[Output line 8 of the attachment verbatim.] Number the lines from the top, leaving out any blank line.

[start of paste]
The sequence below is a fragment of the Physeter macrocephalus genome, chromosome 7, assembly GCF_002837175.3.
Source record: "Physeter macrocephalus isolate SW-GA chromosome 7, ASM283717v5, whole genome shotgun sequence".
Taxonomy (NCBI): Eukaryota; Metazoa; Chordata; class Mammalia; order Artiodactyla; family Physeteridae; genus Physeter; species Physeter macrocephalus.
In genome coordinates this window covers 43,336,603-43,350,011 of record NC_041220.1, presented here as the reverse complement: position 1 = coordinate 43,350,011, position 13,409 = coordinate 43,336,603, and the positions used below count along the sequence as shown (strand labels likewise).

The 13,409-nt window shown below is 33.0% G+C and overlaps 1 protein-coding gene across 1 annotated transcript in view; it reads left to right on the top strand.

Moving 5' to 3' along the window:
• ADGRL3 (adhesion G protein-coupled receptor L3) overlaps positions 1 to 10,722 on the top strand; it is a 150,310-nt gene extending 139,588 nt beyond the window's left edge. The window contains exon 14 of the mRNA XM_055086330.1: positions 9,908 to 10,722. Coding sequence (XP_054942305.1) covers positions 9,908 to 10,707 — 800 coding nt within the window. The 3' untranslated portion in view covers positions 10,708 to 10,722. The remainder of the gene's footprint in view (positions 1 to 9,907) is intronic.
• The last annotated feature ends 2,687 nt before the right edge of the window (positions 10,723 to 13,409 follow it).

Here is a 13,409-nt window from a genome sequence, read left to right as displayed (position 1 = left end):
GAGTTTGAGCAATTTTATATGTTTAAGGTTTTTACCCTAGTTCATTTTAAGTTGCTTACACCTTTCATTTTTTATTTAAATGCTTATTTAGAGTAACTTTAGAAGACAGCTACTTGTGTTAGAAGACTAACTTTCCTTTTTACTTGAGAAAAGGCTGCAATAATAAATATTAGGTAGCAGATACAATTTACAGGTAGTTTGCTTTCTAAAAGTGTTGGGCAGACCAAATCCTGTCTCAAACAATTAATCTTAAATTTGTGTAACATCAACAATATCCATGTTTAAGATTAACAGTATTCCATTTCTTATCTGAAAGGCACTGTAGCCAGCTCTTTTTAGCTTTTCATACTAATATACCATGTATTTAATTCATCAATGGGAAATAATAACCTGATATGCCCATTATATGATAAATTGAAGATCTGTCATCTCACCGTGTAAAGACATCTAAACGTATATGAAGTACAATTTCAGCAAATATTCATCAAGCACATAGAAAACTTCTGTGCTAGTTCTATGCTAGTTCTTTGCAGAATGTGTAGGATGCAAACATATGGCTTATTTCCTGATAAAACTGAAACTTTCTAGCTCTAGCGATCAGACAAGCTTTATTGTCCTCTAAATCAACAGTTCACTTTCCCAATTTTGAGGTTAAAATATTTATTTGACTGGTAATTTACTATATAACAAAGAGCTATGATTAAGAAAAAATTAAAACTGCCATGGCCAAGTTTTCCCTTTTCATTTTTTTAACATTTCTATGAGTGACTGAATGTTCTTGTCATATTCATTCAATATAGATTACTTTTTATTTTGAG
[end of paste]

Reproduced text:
• The last annotated feature ends 2,687 nt before the right edge of the window (positions 10,723 to 13,409 follow it).